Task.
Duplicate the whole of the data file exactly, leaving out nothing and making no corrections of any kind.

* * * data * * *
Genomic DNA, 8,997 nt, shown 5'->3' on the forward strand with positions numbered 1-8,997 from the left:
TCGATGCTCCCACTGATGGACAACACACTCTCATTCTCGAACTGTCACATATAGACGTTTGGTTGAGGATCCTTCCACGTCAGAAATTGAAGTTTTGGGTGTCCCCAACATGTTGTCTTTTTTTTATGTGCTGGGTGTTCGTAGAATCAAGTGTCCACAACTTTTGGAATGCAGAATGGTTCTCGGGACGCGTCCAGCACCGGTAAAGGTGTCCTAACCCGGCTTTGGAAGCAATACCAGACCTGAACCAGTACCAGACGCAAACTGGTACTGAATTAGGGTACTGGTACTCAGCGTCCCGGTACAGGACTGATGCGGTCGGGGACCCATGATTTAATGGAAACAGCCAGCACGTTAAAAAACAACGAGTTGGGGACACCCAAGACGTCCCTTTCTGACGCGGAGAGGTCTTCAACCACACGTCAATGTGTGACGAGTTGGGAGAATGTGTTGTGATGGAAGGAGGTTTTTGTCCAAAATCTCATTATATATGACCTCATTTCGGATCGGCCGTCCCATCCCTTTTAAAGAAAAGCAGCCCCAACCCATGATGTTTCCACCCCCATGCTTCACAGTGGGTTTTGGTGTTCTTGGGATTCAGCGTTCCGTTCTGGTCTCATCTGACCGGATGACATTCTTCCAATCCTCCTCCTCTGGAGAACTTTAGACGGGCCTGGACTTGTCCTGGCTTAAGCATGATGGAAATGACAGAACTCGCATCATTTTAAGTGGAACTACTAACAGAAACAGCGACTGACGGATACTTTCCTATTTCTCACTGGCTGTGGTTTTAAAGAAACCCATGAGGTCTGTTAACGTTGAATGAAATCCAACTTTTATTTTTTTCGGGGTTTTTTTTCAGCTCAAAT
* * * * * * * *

Genomic DNA, 8,997 nt, shown 5'->3' on the forward strand with positions numbered 1-8,997 from the left:
TCGATGCTCCCACTGATGGACAACACACTCTCATTCTCGAACTGTCACATATAGACGTTTGGTTGAGGATCCTTCCACGTCAGAAATTGAAGTTTTGGGTGTCCCCAACATGTTGTCTTTTTTTTATGTGCTGGGTGTTCGTAGAATCAAGTGTCCACAACTTTTGGAATGCAGAATGGTTCTCGGGACGCGTCCAGCACCGGTAAAGGTGTCCTAACCCGGCTTTGGAAGCAATACCAGACCTGAACCAGTACCAGACGCAAACTGGTACTGAATTAGGGTACTGGTACTCAGCGTCCCGGTACAGGACTGATGCGGTCGGGGACCCATGATTTAATGGAAACAGCCAGCACGTTAAAAAACAACGAGTTGGGGACACCCAAGACGTCCCTTTCTGACGCGGAGAGGTCTTCAACCACACGTCAATGTGTGACGAGTTGGGAGAATGTGTTGTGATGGAAGGAGGTTTTTGTCCAAAATCTCATTATATATGACCTCATTTCGGATCGGCCGTCCCATCCCTTTTAAAGAAAAGCAGCCCCAACCCATGATGTTTCCACCCCCATGCTTCACAGTGGGTTTTGGTGTTCTTGGGATTCAGCGTTCCGTTCTGGTCTCATCTGACCGGATGACATTCTTCCAATCCTCCTCCTCTGGAGAACTTTAGACGGGCCTGGACTTGTCCTGGCTTAAGCATGATGGAAATGACAGAACTCGCATCATTTTAAGTGGAACTACTAACAGAAACAGCGACTGACGGATACTTTCCTATTTCTCACTGGCTGTGGTTTTAAAGAAACCCATGAGGTCTGTTAACGTTGAATGAAATCCAACTTTTATTTTTTTCGGGGTTTTTTTTCAGCTCAAAT